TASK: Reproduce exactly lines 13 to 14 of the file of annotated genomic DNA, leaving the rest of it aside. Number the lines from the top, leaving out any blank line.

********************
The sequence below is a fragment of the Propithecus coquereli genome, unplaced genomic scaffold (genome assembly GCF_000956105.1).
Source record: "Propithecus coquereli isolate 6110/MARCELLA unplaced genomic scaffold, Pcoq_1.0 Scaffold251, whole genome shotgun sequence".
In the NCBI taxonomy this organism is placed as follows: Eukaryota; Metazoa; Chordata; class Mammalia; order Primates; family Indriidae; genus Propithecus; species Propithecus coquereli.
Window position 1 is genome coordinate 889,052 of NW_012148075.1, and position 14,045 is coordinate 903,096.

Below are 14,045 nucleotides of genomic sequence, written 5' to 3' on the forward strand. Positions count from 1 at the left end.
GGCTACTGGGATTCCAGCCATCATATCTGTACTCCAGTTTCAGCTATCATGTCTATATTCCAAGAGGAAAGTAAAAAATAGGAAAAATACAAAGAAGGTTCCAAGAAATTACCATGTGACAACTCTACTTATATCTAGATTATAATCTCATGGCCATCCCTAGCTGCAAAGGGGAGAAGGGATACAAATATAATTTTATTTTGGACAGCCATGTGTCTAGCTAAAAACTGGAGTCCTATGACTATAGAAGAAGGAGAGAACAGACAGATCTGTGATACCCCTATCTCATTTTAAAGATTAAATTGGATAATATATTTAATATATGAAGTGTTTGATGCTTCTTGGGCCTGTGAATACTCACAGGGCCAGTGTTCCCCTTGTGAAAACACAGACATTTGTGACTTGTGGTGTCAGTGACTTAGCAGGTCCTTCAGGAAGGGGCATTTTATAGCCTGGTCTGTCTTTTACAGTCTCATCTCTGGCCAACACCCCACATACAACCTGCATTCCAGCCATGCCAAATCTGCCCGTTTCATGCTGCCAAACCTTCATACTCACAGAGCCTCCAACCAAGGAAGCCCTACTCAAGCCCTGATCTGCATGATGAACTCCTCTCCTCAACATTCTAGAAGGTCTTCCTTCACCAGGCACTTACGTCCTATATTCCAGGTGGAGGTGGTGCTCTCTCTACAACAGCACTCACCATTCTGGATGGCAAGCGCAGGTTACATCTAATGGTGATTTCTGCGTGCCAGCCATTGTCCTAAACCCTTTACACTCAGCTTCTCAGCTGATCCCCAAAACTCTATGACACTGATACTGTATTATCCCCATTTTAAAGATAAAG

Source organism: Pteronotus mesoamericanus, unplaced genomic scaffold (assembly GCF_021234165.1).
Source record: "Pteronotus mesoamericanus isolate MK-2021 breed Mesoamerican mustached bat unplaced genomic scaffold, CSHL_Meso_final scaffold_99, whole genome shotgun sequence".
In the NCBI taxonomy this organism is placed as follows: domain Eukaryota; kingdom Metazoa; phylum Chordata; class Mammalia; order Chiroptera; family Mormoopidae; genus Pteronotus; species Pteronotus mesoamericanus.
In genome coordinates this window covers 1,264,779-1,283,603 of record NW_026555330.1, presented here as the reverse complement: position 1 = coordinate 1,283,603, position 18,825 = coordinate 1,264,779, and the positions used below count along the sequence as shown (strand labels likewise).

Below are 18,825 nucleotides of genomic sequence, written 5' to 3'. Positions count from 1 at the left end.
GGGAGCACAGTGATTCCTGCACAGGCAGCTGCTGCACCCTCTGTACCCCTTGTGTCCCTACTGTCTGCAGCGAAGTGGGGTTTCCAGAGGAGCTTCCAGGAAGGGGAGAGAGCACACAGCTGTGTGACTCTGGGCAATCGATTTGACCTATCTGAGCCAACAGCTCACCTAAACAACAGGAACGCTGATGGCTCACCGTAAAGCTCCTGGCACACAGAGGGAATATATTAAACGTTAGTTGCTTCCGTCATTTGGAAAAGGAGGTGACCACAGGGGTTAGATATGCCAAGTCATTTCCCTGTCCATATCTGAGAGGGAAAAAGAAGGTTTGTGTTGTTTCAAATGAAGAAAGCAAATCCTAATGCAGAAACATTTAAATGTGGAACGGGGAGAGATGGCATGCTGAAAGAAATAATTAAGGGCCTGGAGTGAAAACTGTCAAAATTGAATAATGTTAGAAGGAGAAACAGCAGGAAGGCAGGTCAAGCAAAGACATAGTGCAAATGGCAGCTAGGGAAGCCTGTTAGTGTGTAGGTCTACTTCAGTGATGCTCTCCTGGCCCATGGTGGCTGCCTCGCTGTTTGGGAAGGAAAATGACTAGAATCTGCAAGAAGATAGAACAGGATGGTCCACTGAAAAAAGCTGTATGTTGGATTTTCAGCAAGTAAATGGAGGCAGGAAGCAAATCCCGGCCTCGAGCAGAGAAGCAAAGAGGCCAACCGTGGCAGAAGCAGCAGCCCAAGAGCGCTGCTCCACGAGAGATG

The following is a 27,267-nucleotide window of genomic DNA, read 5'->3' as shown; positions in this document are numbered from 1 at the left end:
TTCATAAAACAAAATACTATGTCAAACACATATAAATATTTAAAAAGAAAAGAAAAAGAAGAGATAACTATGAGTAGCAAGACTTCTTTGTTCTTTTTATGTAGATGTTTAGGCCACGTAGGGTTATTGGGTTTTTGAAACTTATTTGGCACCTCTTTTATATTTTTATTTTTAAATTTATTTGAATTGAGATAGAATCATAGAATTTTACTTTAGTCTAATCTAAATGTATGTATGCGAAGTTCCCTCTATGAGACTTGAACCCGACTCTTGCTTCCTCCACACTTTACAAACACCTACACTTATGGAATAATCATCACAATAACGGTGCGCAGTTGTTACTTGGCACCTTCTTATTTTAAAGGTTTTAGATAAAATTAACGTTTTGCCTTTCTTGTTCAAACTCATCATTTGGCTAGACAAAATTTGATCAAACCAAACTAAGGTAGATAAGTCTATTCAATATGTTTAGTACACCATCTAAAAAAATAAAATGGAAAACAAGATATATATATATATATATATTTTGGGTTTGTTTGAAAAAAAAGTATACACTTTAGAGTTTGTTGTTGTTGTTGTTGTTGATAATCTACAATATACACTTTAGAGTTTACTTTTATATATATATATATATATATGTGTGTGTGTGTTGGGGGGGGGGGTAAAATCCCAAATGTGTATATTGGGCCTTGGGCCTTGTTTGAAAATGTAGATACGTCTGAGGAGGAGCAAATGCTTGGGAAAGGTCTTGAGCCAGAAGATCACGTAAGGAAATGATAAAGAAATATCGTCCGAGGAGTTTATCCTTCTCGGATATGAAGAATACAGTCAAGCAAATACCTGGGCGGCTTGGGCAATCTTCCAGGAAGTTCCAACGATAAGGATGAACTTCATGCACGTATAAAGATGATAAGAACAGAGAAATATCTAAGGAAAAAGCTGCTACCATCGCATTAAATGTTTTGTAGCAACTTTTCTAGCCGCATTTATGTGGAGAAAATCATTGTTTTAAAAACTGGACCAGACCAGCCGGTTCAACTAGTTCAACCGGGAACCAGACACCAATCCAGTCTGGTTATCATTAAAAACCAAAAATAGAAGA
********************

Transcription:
The following is a 27,267-nucleotide window of genomic DNA, read 5'->3' as shown; positions in this document are numbered from 1 at the left end:
TTCATAAAACAAAATACTATGTCAAACACATATAAATATTTAAAAAGAAAAGAAAAAGAAGAGATAACTATGAGTAGCAAGACTTCTTTGTTCTTTTTATGTAGATGTTTAGGCCACGTAGGGTTATTGGGTTTTTGAAACTTATTTGGCACCTCTTTTATATTTTTATTTTTAAATTTATTTGAATTGAGATAGAATCATAGAATTTTACTTTAGTCTAATCTAAATGTATGTATGCGAAGTTCCCTCTATGAGACTTGAACCCGACTCTTGCTTCCTCCACACTTTACAAACACCTACACTTATGGAATAATCATCACAATAACGGTGCGCAGTTGTTACTTGGCACCTTCTTATTTTAAAGGTTTTAGATAAAATTAACGTTTTGCCTTTCTTGTTCAAACTCATCATTTGGCTAGACAAAATTTGATCAAACCAAACTAAGGTAGATAAGTCTATTCAATATGTTTAGTACACCATCTAAAAAAATAAAATGGAAAACAAGATATATATATATATATATATTTTGGGTTTGTTTGAAAAAAAAGTATACACTTTAGAGTTTGTTGTTGTTGTTGTTGTTGATAATCTACAATATACACTTTAGAGTTTACTTTTATATATATATATATATATATGTGTGTGTGTGTTGGGGGGGGGGGTAAAATCCCAAATGTGTATATTGGGCCTTGGGCCTTGTTTGAAAATGTAGATACGTCTGAGGAGGAGCAAATGCTTGGGAAAGGTCTTGAGCCAGAAGATCACGTAAGGAAATGATAAAGAAATATCGTCCGAGGAGTTTATCCTTCTCGGATATGAAGAATACAGTCAAGCAAATACCTGGGCGGCTTGGGCAATCTTCCAGGAAGTTCCAACGATAAGGATGAACTTCATGCACGTATAAAGATGATAAGAACAGAGAAATATCTAAGGAAAAAGCTGCTACCATCGCATTAAATGTTTTGTAGCAACTTTTCTAGCCGCATTTATGTGGAGAAAATCATTGTTTTAAAAACTGGACCAGACCAGCCGGTTCAACTAGTTCAACCGGGAACCAGACACCAATCCAGTCTGGTTATCATTAAAAACCAAAAATAGAAGA